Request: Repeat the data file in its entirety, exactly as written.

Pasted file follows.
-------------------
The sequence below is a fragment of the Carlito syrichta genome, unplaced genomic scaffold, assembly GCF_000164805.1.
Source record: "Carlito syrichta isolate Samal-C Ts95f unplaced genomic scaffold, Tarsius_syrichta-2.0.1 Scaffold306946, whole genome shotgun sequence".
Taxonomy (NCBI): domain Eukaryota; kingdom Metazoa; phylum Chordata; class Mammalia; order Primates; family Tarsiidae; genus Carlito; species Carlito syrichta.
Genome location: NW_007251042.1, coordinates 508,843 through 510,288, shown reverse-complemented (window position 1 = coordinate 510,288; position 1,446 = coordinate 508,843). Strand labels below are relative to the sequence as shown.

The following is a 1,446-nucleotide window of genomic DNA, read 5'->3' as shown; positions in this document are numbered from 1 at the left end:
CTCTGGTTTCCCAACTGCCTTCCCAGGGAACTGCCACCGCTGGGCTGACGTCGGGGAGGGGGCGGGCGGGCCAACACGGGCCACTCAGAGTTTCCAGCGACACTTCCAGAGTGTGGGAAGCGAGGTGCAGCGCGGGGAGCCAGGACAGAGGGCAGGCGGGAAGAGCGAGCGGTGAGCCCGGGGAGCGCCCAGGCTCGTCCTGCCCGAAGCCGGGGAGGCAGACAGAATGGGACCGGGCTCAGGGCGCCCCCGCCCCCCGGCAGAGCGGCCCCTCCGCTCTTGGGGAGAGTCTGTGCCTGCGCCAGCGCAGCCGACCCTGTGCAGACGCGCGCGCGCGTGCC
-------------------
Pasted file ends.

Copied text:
The sequence below is a fragment of the Carlito syrichta genome, unplaced genomic scaffold, assembly GCF_000164805.1.
Source record: "Carlito syrichta isolate Samal-C Ts95f unplaced genomic scaffold, Tarsius_syrichta-2.0.1 Scaffold306946, whole genome shotgun sequence".
Taxonomy (NCBI): domain Eukaryota; kingdom Metazoa; phylum Chordata; class Mammalia; order Primates; family Tarsiidae; genus Carlito; species Carlito syrichta.
Genome location: NW_007251042.1, coordinates 508,843 through 510,288, shown reverse-complemented (window position 1 = coordinate 510,288; position 1,446 = coordinate 508,843). Strand labels below are relative to the sequence as shown.

The following is a 1,446-nucleotide window of genomic DNA, read 5'->3' as shown; positions in this document are numbered from 1 at the left end:
CTCTGGTTTCCCAACTGCCTTCCCAGGGAACTGCCACCGCTGGGCTGACGTCGGGGAGGGGGCGGGCGGGCCAACACGGGCCACTCAGAGTTTCCAGCGACACTTCCAGAGTGTGGGAAGCGAGGTGCAGCGCGGGGAGCCAGGACAGAGGGCAGGCGGGAAGAGCGAGCGGTGAGCCCGGGGAGCGCCCAGGCTCGTCCTGCCCGAAGCCGGGGAGGCAGACAGAATGGGACCGGGCTCAGGGCGCCCCCGCCCCCCGGCAGAGCGGCCCCTCCGCTCTTGGGGAGAGTCTGTGCCTGCGCCAGCGCAGCCGACCCTGTGCAGACGCGCGCGCGCGTGCC